Ninjas Cutting Onions – To The Moon

“Why do you want to go to the Moon?”

“I don’t remember.”

This was one of the most touching games I’ve ever played. I am actually having trouble right now finding the right words to express what an amazing experience this was for me. Some might think how silly it is that a simple pixel graphic based game can evoke such emotions. Well, those people are wrong.

Nowadays it seems graphics are the only thing people care about, which of course is understandeable, then again this results ever so often in poor to none storytelling. Not to mention, since people are so focused on visuals alone, they tend to miss out on gems like this one.

2017-04-19 12_53_21-To the Moon

The game was made Freebird Games and was so far the only one I have had the chance to play. They are going to release a new game this summer though and after finishing To The Moon, I am quite enthusiastic about that one.

As I mentioned already, this is a pixel graphics based game with some drawn “cutscenes” from time to time. The story is about and old man on his deathbed who hires a company which can grant wishes. Not exactly how we imagine this though. What they do is they implant a thought into your past memories which changes the entire process and basically you end up “living” a different life in your head right before you die. So in some way, you wish was fulfilled.

In this scenario our client wishes to go to the moon. Problem is not just that this whish is a bit far-fetched but he also cannot remember why he wants to go there. So our protagonists, the two scientists who deal with this kind of work, start digging deeper and deeper into the old man’s past so that in the end they can grant him his dying wish.

I am not going to go into the story any further, since I hate spoilers and this game is definitely one that people should experience on their own, not read about it. Just make sure you keep a pack of tissues close, you will need it!

Oh and just a sidenote: The music is amazingly beautiful! I rarely speak about soundtracks, because most of them are just there to… Well, to have something in the background. Many times I just turn them off and listen to my own songs. But not this time. Sometimes I just stood there and did nothing, just listened to the dazzling songs playing over and over again. The music set the mood perfectly, switching from happy times to sad ones, making you feel anxious and scared, making you reach for tissues (told ya they will come in handy!).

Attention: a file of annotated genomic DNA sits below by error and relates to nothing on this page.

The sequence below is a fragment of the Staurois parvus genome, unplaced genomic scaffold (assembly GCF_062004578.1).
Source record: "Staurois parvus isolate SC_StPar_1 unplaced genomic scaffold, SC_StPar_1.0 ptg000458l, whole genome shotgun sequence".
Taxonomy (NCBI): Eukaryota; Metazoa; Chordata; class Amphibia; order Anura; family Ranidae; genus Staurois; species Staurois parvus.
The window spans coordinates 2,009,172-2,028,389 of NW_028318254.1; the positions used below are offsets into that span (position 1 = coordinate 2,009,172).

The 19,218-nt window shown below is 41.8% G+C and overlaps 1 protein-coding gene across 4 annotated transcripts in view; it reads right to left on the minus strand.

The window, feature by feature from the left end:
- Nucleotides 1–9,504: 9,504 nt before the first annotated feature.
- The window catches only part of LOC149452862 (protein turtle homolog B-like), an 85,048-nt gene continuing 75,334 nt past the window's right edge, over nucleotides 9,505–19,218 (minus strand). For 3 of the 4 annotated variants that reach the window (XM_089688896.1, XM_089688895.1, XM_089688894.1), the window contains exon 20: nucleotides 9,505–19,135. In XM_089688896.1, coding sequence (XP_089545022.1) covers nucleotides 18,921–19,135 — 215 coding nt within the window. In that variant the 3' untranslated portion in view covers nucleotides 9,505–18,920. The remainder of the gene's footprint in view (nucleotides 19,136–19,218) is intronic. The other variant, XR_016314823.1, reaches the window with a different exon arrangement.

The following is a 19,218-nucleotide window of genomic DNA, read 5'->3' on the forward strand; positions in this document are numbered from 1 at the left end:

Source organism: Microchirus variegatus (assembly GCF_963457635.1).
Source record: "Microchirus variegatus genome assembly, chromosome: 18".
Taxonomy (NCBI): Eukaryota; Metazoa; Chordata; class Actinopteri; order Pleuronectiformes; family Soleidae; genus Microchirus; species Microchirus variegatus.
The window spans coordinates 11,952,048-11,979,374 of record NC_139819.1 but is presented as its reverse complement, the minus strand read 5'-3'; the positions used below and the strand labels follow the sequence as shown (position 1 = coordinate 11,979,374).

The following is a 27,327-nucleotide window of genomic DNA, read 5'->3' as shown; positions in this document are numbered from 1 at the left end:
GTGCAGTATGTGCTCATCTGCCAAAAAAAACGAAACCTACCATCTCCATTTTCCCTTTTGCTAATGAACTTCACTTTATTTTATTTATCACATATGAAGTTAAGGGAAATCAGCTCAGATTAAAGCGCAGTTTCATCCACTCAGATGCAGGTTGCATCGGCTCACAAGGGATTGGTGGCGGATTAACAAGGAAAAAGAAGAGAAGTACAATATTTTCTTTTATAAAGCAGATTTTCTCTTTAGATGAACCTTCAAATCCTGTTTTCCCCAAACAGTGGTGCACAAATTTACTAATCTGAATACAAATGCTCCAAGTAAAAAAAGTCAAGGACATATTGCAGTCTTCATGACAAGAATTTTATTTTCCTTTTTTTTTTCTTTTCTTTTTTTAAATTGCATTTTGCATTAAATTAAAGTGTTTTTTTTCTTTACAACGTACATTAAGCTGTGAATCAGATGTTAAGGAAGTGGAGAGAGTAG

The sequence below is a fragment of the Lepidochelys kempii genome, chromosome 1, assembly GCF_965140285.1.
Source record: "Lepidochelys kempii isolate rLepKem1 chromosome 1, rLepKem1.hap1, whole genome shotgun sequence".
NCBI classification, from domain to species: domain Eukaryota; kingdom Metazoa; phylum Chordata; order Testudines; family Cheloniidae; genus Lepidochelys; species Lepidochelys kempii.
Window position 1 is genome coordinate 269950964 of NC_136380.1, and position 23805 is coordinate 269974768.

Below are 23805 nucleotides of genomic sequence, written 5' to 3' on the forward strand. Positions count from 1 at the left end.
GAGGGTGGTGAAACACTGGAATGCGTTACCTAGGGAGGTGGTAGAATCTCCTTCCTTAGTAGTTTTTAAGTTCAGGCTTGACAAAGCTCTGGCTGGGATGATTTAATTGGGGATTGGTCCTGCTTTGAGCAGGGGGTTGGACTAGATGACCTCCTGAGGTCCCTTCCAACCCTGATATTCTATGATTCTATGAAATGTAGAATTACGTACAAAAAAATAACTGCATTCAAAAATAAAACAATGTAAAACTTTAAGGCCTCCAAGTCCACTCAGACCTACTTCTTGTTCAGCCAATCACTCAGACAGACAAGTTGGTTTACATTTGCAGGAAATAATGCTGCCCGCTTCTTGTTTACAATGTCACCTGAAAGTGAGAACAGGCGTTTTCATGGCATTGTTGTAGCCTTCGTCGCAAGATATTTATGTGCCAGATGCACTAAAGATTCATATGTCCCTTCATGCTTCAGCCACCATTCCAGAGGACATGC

To sum it up in one sentence: BUY THIS GAME! It is a work of art indeed, a real masterpiece. Of course, if you are the type who needs 4k graphics and whatnot, then this game is not for you. But if you don’t mind, or can look past pixel graphics (which I think are actually pretty well done and look good), then get it. You will not regret it!

Playtime: ca. 4 hours

Steam page

 

Pixel Adventure – Bit Dungeon II

I have to say, this game was lots of fun! Nothing like a good old pixel game to raise your spirit after a dissapointing AAA title – looking at you there Mass Effect: Andromeda. Now that my term at university started, I will have less time to complete that game and review it, but I will get there sometime. Oh, we will definitely get there. In the meantime, here is this cute little game called Bit Dungeon II.

This game was developed by KintoGames who made this game for android as well. Mind you, I’ve played it on PC, so I can only talk about my experiences there. It had a prequel which was supposidly flash based and it came out as a PC version as well on steam, but according to reviewers, it failed tragically. This game however, is incredibly fun!

Don’t expect anything too complex tho. I can sum up the story in one sentence: You are in a world of monsters and will take your loved one’s soul back to her grave which was desecrated apparently. You get one life, which if you lose, have one chance retrieving. If you fail, you die and have to start again. This can get a bit frustrating at times, since you cannot save at all and lose all progress in case that happens. But anyone who has played Mario on SNES can relate to that and trust me, starting from scratch here is not nearly as frustrating. Besides, you get to keep you money at least if you had any.